Audit the Fed?
The US House of Representatives voted, recently, by an overwhelming margin, to pass the Federal Reserve Transparency Act of 2012, popularly known as “Audit the Fed.” Were it to pass in the Senate and be signed by the president, both unlikely, the legislation would require “a full audit of the Board of Governors of the Federal Reserve System and the Federal reserve banks by the Comptroller General of the United States...."
America's central banks, very much including the Federal Reserve, have been the subject of intermittent popular suspicion from the earliest days of the Republic throughout American history and to the current day. This 1912 cartoon anticipating the creation of the Fed shows a certain popular skepticism of the Fed's powers and intent.
The Audit the Fed legislation is a signal legislative achievement of that great Jeffersonian Rep. Ron Paul, who is retiring from the House.
The Wall Street Journal reported:
The vote marks the latest clash between House Republicans, wary of the unprecedented moves the central bank has taken since the financial crisis to stabilize the economy, and Fed Chairman Ben Bernanke, who has warned the bill could expose the Fed to political pressures.
On Wednesday, the House on a 327-98 vote, passed a bill that would permit the government to review the policy deliberations that are at the heart of the central bank’s mission.
A senior Democratic Senate leadership aide said there are no plans to bring the bill up in the Senate, but didn’t rule out an attempt by Republicans to seek a vote on the measure as part of another piece of legislation. The Senate would be almost certain to defeat it given the Democratic majority in the chamber.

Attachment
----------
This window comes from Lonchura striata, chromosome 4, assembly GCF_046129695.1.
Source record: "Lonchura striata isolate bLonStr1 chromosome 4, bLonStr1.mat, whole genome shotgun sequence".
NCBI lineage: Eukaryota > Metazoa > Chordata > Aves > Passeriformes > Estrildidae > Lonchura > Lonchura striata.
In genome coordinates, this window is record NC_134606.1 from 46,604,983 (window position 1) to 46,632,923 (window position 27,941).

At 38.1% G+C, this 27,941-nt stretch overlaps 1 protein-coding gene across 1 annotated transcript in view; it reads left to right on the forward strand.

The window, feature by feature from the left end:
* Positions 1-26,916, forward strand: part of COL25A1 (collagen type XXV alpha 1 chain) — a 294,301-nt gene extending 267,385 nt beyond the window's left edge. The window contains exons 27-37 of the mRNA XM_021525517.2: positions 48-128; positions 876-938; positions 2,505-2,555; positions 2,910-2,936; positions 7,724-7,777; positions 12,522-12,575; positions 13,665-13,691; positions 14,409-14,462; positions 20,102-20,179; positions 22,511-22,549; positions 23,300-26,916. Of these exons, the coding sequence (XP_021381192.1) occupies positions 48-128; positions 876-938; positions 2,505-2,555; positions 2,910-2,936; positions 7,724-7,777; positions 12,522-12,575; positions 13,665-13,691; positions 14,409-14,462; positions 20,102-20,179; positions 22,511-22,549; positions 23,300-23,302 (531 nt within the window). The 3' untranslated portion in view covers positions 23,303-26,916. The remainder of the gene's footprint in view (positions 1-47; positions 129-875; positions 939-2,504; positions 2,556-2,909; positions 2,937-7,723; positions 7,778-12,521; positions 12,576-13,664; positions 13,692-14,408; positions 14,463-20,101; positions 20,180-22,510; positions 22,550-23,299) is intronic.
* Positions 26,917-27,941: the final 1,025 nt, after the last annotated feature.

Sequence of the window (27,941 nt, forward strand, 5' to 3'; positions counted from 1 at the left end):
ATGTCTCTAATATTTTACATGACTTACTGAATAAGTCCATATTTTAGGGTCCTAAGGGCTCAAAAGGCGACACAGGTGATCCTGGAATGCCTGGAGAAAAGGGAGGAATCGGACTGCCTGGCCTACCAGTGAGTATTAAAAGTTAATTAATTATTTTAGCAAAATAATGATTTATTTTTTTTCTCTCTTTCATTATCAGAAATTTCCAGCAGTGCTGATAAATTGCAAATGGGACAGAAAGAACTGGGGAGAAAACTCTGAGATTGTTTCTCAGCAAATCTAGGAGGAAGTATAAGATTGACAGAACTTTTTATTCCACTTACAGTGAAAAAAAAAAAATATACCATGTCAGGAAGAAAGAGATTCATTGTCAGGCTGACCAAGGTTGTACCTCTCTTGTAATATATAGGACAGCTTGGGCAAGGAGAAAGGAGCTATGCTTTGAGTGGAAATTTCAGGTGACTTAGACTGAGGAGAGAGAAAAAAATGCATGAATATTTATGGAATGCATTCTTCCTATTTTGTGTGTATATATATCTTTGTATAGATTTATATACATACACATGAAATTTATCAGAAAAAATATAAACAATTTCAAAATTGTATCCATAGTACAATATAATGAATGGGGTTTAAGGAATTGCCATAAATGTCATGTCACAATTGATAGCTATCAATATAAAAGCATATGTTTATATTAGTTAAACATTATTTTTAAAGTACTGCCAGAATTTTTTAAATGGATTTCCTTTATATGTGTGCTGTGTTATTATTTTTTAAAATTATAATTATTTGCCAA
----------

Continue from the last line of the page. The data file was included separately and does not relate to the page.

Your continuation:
The Fed is already reviewed by an outside, independent audit firm, whose examination of all Fed financials is published in the bank’s annual report. The Government Accountability Office also audits the Fed’s financials, including those of its monetary-policy operations, but it doesn’t evaluate the policy decisions behind them. The bill introduced by longtime Fed critic Rep. Ron Paul (R., Texas) would eliminate that exemption for the Fed’s closed-door discussions of monetary policy.
“It’s really not an audit without this,” Mr. Paul said at a hearing with Mr. Bernanke last week.
Rep. Barney Frank, the House Financial Services Committee's ranking Democrat and an outspoken opponent of the legislation, said on the House floor:
“This is a way to shake your fist at the big bad Fed, and it’s not a good way.”
A central bank is not in and of itself good or evil. The Bank of England, under the classical gold standard and honoring “the rules of the game,” was the central agency in a worldwide classical gold standard. As such, it became a celebrated agent of prosperous commerce for well over a century. Only upon departing from the true gold standard and entering into the gold-exchange standard, euphemistically termed a “managed gold standard,” did systemic decay begin to creep in.
The adulteration of the true gold standard, unfortunately, closely coincided with the creation of the Fed, almost a century ago. The dollar had the same purchasing power from the beginning of the 19th century and the beginning of the 20th. But the purchasing power of the 2012 dollar is approximately 2% that of the dollar of the 1912 dollar, a gradual but inexorable 98% depreciation of the dollar.